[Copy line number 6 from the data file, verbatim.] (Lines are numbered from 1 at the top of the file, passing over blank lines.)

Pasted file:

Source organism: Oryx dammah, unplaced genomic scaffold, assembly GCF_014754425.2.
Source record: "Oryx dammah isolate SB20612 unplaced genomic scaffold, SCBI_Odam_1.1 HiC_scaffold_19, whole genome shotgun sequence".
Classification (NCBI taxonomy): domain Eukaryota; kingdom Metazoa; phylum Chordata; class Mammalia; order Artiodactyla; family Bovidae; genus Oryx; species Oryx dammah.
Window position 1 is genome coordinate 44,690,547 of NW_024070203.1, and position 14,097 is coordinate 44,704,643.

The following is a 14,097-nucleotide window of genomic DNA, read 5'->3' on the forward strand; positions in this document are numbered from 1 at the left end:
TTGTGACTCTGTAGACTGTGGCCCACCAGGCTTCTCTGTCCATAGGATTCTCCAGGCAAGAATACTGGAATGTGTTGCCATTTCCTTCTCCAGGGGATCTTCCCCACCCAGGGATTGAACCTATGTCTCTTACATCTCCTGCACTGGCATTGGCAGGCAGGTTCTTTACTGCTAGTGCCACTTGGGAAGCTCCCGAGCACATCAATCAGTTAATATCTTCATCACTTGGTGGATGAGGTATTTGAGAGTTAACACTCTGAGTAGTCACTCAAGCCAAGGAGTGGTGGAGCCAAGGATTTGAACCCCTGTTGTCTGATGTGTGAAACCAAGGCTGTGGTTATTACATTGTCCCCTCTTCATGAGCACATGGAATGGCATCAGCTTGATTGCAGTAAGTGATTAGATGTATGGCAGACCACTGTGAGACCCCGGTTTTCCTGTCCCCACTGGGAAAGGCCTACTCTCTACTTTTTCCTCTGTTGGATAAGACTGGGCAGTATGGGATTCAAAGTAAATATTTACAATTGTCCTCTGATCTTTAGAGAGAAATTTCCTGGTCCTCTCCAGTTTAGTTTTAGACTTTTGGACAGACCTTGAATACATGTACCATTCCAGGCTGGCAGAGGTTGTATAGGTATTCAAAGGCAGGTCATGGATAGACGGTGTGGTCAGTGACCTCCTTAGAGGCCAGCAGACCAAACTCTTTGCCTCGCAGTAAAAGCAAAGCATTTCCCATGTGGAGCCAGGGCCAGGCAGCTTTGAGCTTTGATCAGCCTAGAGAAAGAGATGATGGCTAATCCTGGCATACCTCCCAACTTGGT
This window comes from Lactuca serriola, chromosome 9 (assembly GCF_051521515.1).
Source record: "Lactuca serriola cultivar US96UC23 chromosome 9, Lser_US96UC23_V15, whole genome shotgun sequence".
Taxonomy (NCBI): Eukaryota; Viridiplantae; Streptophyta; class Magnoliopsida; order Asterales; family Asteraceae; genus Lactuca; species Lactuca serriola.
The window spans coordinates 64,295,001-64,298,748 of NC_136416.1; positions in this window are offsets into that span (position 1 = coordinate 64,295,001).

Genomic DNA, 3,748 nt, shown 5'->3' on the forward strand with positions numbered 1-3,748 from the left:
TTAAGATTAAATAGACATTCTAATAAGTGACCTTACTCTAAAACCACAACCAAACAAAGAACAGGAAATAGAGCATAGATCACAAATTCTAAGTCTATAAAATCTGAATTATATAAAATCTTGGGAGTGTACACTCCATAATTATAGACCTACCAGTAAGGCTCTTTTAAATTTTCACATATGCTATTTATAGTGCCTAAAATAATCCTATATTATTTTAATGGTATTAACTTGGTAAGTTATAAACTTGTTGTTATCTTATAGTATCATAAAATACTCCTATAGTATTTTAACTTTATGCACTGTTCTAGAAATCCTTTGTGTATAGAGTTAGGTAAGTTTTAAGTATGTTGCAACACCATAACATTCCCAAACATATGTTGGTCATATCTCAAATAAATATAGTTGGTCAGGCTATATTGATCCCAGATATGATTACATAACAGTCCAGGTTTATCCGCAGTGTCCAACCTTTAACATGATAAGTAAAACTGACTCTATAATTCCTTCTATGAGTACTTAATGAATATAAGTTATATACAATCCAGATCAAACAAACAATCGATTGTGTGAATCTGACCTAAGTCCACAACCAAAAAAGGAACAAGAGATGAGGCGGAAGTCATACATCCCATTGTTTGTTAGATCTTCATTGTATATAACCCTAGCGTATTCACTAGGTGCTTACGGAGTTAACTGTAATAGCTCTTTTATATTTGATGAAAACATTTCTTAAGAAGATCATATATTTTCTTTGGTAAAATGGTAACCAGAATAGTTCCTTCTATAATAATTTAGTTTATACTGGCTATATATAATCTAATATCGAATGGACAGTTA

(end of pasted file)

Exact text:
TTGTGACTCTGTAGACTGTGGCCCACCAGGCTTCTCTGTCCATAGGATTCTCCAGGCAAGAATACTGGAATGTGTTGCCATTTCCTTCTCCAGGGGATCTTCCCCACCCAGGGATTGAACCTATGTCTCTTACATCTCCTGCACTGGCATTGGCAGGCAGGTTCTTTACTGCTAGTGCCACTTGGGAAGCTCCCGAGCACATCAATCAGTTAATATCTTCATCACTTGGTGGATGAGGTATTTGAGAGTTAACACTCTGAGTAGTCACTCAAGCCAAGGAGTGGTGGAGCCAAGGATTTGAACCCCTGTTGTCTGATGTGTGAAACCAAGGCTGTGGTTATTACATTGTCCCCTCTTCATGAGCACATGGAATGGCATCAGCTTGATTGCAGTAAGTGATTAGATGTATGGCAGACCACTGTGAGACCCCGGTTTTCCTGTCCCCACTGGGAAAGGCCTACTCTCTACTTTTTCCTCTGTTGGATAAGACTGGGCAGTATGGGATTCAAAGTAAATATTTACAATTGTCCTCTGATCTTTAGAGAGAAATTTCCTGGTCCTCTCCAGTTTAGTTTTAGACTTTTGGACAGACCTTGAATACATGTACCATTCCAGGCTGGCAGAGGTTGTATAGGTATTCAAAGGCAGGTCATGGATAGACGGTGTGGTCAGTGACCTCCTTAGAGGCCAGCAGACCAAACTCTTTGCCTCGCAGTAAAAGCAAAGCATTTCCCATGTGGAGCCAGGGCCAGGCAGCTTTGAGCTTTGATCAGCCTAGAGAAAGAGATGATGGCTAATCCTGGCATACCTCCCAACTTGGT